Jimmy

13 One day some parents brought their children to Jesus so he could touch them and bless them, but the disciples told them not to bother him. 14 But when Jesus saw what was happening, he was very displeased with his disciples. He said to them, “Let the children come to me. Don’t stop them! For the Kingdom of God belongs to such as these. 15 I assure you, anyone who doesn’t have their kind of faith will never get into the Kingdom of God.” 16 Then he took the children into his arms and placed his hands on their heads and blessed them. (Mark 10:13-16 NLT)

When I was a little boy everyone called me Jimmy. That was fine when I was a little boy. But I thought Jimmy was a little kid’s name and when I reached my teens I decided it would be much more age-appropriate to be called Jim. That was also about the time I stopped calling my father “Daddy” and started calling him “Dad.”

My Dad’s sister Edna was the last surviving member of my father’s generation in the Stephens family. We had lost contact with Aunt Edna years ago after Uncle Clarence died, then we moved overseas for nearly two decades, and when we moved back to the USA, we didn’t know where she lived. Letters we sent to the old address we had were returned as undeliverable. Then one day we got a call from my cousin Georgia, Aunt Edna’s youngest daughter. She called us from Texas and told us that Edna had died. I hadn’t seen Georgia or her sisters since my early teens, more than half a century earlier (when I was still Jimmy!).

Georgia kept calling me “Jimmy” on the phone and at first I wanted to tell her that my name, my grownup name, is Jim. But I didn’t make a big deal of it. We talked again several times in the next few days, about Aunt Edna’s later years, about the funeral arrangements, about Georgia’s life and about her older sister Carol, who, we discovered, still lived in Oregon. Actually, it was kind of nice to be Jimmy again.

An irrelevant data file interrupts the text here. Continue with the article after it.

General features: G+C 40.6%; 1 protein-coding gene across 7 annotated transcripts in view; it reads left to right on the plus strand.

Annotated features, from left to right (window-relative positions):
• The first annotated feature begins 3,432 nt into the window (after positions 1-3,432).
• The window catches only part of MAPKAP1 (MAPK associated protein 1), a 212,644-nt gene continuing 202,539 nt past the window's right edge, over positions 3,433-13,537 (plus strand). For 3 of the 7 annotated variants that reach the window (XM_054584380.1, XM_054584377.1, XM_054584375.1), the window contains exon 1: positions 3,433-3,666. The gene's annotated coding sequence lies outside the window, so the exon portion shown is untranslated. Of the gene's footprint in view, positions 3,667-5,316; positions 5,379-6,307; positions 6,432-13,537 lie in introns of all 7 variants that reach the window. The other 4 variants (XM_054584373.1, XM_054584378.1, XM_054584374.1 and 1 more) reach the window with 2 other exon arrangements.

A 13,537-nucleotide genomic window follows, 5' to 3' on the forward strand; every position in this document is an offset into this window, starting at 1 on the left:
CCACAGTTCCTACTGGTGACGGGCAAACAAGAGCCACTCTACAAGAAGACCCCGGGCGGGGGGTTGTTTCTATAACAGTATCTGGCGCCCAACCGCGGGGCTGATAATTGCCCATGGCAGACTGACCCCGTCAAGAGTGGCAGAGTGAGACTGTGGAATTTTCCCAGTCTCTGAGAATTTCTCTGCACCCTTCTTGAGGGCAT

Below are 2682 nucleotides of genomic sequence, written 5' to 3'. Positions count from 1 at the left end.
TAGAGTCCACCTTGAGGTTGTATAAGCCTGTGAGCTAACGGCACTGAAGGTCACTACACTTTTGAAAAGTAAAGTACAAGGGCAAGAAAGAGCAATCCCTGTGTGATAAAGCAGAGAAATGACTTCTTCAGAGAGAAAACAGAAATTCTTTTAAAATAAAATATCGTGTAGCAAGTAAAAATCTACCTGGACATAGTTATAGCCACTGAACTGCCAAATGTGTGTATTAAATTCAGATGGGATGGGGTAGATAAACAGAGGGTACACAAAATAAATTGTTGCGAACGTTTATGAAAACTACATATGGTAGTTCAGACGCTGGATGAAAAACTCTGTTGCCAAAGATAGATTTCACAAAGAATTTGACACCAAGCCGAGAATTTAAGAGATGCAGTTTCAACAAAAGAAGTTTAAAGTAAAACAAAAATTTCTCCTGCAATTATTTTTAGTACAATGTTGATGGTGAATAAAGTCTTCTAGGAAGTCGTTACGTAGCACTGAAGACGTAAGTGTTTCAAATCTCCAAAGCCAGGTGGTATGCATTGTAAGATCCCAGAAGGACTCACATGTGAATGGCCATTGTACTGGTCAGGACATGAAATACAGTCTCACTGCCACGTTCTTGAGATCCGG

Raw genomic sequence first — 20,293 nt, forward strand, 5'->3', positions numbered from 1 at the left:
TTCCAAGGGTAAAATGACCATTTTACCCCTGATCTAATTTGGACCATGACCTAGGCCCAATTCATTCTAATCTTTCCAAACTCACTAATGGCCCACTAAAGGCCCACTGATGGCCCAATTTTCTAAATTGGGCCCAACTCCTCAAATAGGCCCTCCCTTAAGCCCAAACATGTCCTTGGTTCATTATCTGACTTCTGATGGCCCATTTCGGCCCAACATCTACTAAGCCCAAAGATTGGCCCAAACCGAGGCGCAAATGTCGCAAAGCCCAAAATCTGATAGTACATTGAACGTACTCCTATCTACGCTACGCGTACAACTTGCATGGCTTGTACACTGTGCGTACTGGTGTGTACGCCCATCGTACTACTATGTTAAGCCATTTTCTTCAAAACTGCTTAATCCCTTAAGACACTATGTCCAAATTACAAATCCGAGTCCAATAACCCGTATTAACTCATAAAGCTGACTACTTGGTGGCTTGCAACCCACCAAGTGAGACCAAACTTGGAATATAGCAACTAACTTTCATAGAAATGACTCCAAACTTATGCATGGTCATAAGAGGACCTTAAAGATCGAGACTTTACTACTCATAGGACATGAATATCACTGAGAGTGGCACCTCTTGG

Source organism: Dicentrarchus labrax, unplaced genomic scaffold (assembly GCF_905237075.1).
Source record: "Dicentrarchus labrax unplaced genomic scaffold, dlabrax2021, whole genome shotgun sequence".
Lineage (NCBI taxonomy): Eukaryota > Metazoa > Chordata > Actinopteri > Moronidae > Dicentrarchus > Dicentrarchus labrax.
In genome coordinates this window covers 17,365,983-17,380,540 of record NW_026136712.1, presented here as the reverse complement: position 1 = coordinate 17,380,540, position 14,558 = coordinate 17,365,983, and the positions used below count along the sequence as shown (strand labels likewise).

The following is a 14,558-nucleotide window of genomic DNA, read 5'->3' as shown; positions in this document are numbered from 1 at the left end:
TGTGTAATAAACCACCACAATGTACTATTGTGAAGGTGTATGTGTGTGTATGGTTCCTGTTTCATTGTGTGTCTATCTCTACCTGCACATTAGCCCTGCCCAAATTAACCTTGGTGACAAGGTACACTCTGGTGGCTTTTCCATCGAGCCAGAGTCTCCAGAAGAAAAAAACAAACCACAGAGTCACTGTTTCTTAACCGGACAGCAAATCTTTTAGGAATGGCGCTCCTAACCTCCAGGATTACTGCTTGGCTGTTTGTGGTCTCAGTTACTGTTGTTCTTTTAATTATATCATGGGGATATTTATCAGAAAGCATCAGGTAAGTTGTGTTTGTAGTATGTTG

This morning, after I read the verses above from Mark 10:13-16, I felt as if Father God said to me, “Do you mind if I call you Jimmy?” And my heart replied, “That’d be great!  Can I call you Daddy?” He said, “Sure.”

Here are a couple of things that occurred to me as I thought this through:

    • The “Jim” I am now has a lot more on his mind than the “Jimmy” I used to be.
    • Being in too much of a hurry to graduate from “Jimmy” to “Jim” could cause me to miss the good parts of my life’s “Jimmy” season.
    • I’m thinking it would be good to have at least one relationship where I’ll always simply be “Jimmy”!
    • In fact, I think that might be the whole point Jesus was making when he said, “Let the children come to me. Don’t stop them! For the Kingdom of God belongs to such as these.”

As always, I’d love to hear from you and I welcome your comments and questions. If you’re reading on the blog, leave a comment below. If you’re reading from the email, click “Reply” and tell me what you’re thinking.

 

Leave a Reply

Your email address will not be published.